iKnowledge School of Technology

Avoid these 8 Epic Mistakes on your website

Avoid these 8 Epic Mistakes on your website

A website today is an essential “business card” in the online realm. Having the joy of creating them for 20 years (and counting) I felt the urge to create this article and share with you some of the most common mistakes I find along the way when starting to work on a new project:

  1. No Target Audience: At least from a web designer standpoint, if you don’t know who needs your product or service, then how are we exactly going to help you drive sales through design? Your website should be an extension of your vision when it comes to your marketing strategy and should be the online “machine” that helps you get to the finish line: quality traffic that actually converts. Receive our free “Audience Analysis Avatar” to help you with this task.

When we work with our clients, before we even start a line of code or thinking about how their website needs to look, we go through the exercise of discovering their client’s demographics, favorite hobbies, foods, and so much more. The more you can gather more information about your customer the better and trust me, you will save thousands of dollars down the line with this simple process.

Also, receive our Free and downloadable “Website Content Checklist” here!

  1. Inconsistency: As Web designers we are trained to keep consistent typography (font type, color palette, alignment, etc.) and an overall look throughout the site. Please don’t ask us to add multiple types and create a “Circus” of different colors and elements because you need the site to look “alive”. We promise you that even the most popular and successful sites on the planet (Apple, Tesla, Microsoft, Facebook) don’t use more than 3 font types on their websites. Make sure to translate a consistent look in printing material like brochures, business cards, etc.

  1. No CTA (or call to action): How are you capturing their information? Are you asking them to Call Now, Find More, or something along those lines? That’s good but in the meantime, make sure you offer some very valuable content in exchange for their information (Email address is all you need these days). We value content as much as design when we work on any project. Also, make sure the content flows naturally and it has a purpose: inform, guide, recommend, alert, etc.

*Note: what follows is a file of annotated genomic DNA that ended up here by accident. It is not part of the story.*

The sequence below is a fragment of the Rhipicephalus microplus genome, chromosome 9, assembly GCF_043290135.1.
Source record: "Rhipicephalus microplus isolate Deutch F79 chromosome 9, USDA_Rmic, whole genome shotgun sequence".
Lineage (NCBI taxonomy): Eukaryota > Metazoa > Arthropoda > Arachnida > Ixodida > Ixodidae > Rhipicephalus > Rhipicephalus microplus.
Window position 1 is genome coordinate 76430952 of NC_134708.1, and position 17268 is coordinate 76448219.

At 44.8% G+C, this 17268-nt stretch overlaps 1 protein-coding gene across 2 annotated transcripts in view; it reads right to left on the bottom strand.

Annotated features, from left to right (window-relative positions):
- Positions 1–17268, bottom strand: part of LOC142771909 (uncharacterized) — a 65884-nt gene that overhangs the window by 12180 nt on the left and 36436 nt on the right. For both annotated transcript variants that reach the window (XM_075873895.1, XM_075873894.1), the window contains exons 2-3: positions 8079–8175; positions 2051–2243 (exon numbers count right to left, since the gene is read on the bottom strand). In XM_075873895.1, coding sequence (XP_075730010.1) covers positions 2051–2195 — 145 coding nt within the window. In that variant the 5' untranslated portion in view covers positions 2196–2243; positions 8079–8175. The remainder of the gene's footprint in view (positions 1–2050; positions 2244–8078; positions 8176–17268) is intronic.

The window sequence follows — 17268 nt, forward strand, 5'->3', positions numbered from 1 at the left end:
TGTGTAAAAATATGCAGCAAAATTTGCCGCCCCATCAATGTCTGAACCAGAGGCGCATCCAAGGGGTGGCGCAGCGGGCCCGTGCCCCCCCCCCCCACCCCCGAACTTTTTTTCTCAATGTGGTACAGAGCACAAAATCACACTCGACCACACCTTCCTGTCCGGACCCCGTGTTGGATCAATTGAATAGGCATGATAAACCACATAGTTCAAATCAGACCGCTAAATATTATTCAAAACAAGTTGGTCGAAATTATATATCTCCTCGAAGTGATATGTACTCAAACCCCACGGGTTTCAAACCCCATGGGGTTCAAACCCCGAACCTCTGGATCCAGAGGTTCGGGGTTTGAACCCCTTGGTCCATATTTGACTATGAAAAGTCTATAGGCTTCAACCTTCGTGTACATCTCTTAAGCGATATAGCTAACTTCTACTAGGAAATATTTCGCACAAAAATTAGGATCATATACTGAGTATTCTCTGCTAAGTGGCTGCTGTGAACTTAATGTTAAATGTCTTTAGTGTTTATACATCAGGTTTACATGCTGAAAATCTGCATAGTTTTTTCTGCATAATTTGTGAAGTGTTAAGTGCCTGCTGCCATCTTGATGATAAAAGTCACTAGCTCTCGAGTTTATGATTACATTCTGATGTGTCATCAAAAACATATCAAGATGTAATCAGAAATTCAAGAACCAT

1. Bumpy User Experience: Have you been on a website that makes you feel sucked into a vortex of slow pages and a checkout system that can’t even work? This is one major flaw that we have caught (and fix asap) when onboarding many new clients and trust us: this is one of the major reasons the money spent on your Google or Facebook ads are pretty much “Gone With The Wind”. Investing in online marketing without the ability to make sales and have a simple, effective site with a reliable checkout system is like having this fancy, beautiful, delicious restaurant with the doors locked.

  1. Grammar horrors (sorry, I meant errors): Yes, they still exist and can drop your site’s credibility and first impressions in epic proportions. If you decide to make the content yourself please use the spelling feature from Microsoft Word or even better, open an account using Grammarly, their AI technology can work wonders on your introduction to the online universe.

  1. Too many opinions: We understand that many of you would like to have a second look at your website by someone that you trust and confide in. This is totally ok except when Uncle Bob (not the builder), who never built a website in his life imposes his way on you about layouts, scripts, and features that only a Web designer or an Online Strategist can help you decide if you really need it. Then, all of the sudden, you are facing pointless changes, the extra time, and money on features you probably don’t need and the worst case of all: ending up with a more expensive website that you are not even sure if you like anymore. You can filter outsider comments’ and opinions in a positive way by asking yourself: how am I (and my clients) going to benefit from this? Is this really worth the extra money and time? Am I going to stand out from my competitors with this change?

  1. Pain points: Your service or product needs to address a specific problem they are now facing but they do not want. You as the expert need to step in and explain to them how you are going to solve it for them exactly, and the more specific you get to this particular area, the better. If you can even develop a step-by-step approach then go for it!

  1. Web Hosting Speed: Make sure that you use a fast and reliable service for your website. The one currently hosting our site is not only inexpensive, but the sites are faster than our previous “major brand” and we are very happy with their support. For more information about the hosting provider we use for our site click here

We truly hope these tips can help you start your brand new website on the right path. Also, make sure you do your research and check your competitor’s website and how are they trying to capture leads themselves. Hope this article has proven useful, you can contact us here

Hostinger Hosting

mistakes to avoid when building a website
top 10 mistakes in web design
web design mistakes
12 web design mistakes
in web page design the page text is not overwhelmed by
common web development mistakes
content design mistakes
website mistakes